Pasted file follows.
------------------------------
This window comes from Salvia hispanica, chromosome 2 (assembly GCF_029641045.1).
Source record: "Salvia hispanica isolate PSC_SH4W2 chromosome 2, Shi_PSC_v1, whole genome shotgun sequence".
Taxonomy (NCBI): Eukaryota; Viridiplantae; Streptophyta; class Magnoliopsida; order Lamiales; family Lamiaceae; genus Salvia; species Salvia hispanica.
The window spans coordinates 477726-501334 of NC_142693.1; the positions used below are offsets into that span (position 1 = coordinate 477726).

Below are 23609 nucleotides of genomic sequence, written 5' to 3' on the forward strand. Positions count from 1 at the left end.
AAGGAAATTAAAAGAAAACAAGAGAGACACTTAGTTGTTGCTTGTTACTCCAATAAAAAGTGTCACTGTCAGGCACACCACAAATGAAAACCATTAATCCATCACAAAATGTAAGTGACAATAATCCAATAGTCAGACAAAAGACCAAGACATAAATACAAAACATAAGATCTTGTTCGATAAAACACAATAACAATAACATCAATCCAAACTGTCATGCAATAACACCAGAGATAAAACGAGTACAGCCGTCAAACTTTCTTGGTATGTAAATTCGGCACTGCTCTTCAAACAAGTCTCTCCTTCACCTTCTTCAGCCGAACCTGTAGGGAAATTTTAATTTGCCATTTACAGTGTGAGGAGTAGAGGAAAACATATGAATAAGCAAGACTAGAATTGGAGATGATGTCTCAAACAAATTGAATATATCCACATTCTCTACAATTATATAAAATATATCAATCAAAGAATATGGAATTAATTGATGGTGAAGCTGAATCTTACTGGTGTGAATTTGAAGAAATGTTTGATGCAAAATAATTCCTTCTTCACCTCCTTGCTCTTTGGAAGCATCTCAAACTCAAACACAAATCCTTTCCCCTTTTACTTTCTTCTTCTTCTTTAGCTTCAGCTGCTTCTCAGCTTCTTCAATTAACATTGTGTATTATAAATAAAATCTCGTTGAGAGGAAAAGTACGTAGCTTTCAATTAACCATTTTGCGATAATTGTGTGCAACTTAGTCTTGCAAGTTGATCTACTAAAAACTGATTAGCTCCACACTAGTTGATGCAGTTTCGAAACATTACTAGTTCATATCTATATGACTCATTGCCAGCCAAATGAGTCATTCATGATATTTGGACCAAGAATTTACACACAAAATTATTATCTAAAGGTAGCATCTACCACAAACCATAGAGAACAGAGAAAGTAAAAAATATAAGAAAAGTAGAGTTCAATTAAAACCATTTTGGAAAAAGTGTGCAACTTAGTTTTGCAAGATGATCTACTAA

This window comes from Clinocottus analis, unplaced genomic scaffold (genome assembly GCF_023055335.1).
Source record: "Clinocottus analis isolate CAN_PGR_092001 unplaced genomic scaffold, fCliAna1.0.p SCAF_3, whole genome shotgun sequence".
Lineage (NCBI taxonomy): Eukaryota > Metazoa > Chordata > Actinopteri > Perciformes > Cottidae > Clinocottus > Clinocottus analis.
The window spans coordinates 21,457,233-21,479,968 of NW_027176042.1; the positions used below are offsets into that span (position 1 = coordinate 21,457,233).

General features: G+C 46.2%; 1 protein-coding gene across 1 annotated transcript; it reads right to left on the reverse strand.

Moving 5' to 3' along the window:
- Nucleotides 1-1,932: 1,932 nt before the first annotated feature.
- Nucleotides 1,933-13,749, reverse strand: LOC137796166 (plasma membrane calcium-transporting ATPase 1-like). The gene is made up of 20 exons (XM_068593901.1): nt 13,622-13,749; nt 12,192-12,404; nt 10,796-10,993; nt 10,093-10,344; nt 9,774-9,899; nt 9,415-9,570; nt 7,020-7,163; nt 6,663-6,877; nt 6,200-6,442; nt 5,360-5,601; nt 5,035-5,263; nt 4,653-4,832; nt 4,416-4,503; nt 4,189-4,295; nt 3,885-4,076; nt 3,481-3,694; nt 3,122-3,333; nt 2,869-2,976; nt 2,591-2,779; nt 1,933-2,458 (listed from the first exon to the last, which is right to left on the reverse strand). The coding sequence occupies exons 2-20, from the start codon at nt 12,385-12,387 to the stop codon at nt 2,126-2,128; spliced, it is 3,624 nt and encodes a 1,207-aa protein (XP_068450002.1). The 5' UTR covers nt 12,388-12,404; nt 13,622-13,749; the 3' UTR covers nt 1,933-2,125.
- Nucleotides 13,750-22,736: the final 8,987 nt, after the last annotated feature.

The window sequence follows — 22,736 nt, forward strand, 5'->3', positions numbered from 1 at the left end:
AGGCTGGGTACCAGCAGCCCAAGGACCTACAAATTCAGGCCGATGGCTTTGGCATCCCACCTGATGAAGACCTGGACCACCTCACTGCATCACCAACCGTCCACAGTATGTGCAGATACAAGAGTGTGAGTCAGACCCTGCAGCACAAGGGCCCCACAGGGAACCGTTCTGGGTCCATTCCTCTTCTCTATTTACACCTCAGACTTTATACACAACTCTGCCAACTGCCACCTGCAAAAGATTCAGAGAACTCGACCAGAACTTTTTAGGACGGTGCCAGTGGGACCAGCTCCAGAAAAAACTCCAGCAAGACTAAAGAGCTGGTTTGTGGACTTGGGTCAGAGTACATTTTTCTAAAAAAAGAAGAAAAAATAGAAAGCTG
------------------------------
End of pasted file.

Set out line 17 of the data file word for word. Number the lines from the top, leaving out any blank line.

AGGCTGGGTACCAGCAGCCCAAGGACCTACAAATTCAGGCCGATGGCTTTGGCATCCCACCTGATGAAGACCTGGACCACCTCACTGCATCACCAACCGTCCACAGTATGTGCAGATACAAGAGTGTGAGTCAGACCCTGCAGCACAAGGGCCCCACAGGGAACCGTTCTGGGTCCATTCCTCTTCTCTATTTACACCTCAGACTTTATACACAACTCTGCCAACTGCCACCTGCAAAAGATTCAGAGAACTCGACCAGAACTTTTTAGGACGGTGCCAGTGGGACCAGCTCCAGAAAAAACTCCAGCAAGACTAAAGAGCTGGTTTGTGGACTTGGGTCAGAGTACATTTTTCTAAAAAAAGAAGAAAAAATAGAAAGCTG